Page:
Liverpool had the best keeper though, Sam Hardy, who featured on the opening day at Old Trafford. The Derbyshire man gained 21 caps for England and made over 600 professional appearances between 1907 and 1921. Twenty one According to Buchan Hardy was “the finest goalkeeper I played against. By uncanny anticipation and wonderful positional sense he seemed to act like a magnet to the ball.”
Bradford City in outside right Dicky Bond were also represented in the England side in 1910, as were Bury in the shape of Billy Hibbert and Sheffield United with Harold Hardinge.
The type of football that was played had altered radically as initially, when football had kicked off in the Public Schools in the mid 19th century, team formations had been entirely attack devoted with just two defenders and eight forwards, the aim being to rush forward with the ball, with individualism the key. Whilst it is Scottish side Queens Park who are believed to have been the first side to have recognised the value of ‘letting the ball do the work’ it is Preston North End, as winners of the first two Division 1 Championships in 1889 and 1890, who are credited with inventing the passing game.
This brought with it the need to adopt team formations for both attack and defence leading to the 2-3-5 set up of two full backs, three half backs and five forwards then in place in 1910. The key player in this was the centre-half who would be expected to surge forward in support of his forwards and it was usual for most sides to play their best most creative player in this key position. It was to be 1925 before the role of the centre-half changed when the offside rule was altered after concerns about how few goals were being scored. It meant that players could now be onside if there were only two players between themselves and their opponent’s goal rather than three.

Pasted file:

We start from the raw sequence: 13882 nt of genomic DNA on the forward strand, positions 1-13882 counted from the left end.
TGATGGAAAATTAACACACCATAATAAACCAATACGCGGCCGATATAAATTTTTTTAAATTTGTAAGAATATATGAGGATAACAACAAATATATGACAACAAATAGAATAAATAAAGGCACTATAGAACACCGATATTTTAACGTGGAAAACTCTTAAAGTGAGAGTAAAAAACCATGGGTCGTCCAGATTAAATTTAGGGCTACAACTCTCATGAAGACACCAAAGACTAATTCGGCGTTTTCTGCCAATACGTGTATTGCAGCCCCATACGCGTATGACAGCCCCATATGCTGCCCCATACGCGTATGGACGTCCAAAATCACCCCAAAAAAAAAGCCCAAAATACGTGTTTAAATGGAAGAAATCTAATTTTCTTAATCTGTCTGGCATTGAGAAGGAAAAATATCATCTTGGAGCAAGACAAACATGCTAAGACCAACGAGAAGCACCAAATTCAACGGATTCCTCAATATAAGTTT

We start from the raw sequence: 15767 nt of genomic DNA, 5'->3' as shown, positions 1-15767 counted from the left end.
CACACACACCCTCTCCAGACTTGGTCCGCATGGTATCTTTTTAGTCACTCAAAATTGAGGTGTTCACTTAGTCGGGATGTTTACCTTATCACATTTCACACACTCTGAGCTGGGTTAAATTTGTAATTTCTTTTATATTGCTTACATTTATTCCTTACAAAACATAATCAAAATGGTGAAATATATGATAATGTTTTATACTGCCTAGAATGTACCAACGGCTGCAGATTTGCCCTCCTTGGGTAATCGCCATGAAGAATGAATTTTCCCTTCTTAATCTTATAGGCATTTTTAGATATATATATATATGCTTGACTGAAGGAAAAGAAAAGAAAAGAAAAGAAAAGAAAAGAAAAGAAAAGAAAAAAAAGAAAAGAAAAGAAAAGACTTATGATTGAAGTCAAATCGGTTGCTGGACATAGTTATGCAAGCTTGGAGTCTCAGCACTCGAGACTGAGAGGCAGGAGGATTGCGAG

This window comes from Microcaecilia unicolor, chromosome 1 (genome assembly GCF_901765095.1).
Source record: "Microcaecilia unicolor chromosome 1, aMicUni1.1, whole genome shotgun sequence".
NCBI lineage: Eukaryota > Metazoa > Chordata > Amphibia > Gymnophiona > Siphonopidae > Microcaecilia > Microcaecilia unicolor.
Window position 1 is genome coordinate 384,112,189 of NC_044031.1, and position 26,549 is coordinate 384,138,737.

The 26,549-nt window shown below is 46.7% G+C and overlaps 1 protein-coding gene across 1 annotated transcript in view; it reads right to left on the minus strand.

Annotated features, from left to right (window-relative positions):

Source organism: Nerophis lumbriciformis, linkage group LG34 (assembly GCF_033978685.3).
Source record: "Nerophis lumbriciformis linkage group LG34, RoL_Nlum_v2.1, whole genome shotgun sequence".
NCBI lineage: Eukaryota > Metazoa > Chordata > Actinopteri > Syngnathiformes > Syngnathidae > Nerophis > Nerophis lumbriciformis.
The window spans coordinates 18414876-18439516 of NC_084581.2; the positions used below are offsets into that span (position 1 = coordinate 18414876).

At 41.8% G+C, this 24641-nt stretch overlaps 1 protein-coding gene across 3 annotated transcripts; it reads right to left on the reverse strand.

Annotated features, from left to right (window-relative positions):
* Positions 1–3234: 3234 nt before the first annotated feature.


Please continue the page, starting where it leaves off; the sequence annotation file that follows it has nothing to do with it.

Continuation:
One other significant difference compared to today was that in 1910 goalkeepers were allowed to handle the ball anywhere in their own half. If that might have made it easier for the men between the sticks what didn’t was the rule that allowed them to be shoulder charged, just like any other player, with or without the ball and there were some very rough challenges indeed in 1910.
At the start of the 1909-10 season Newcastle United were the reigning League Champions whilst Manchester United were the FA Cup holders. Manchester City were in Division 2, although they and Oldham Athletic were to gain promotion at the season’s end from, what was until Division 3 North and South were formed after World War 1, the bottom league.
With Villa running away with the 1st Division title there was even more attention that usual being paid to the FA Cup. This meant that in Barnsley there was enthusiasm on an unprecedented scale for the quarter final match with QPR such that a record crowd of 24,000, with many more locked out, were cock-a-hoop after a single Wilf Bartrop goal took them onwards to a semi-final spot. In this ‘the Tykes’ beat Everton 3-0, after a replay, at Old Trafford before a record crowd of 55,000. Football even by 1910 had become the number one spectator sport, which may just be the only thing not to have changed in the game in the hundred plus years since.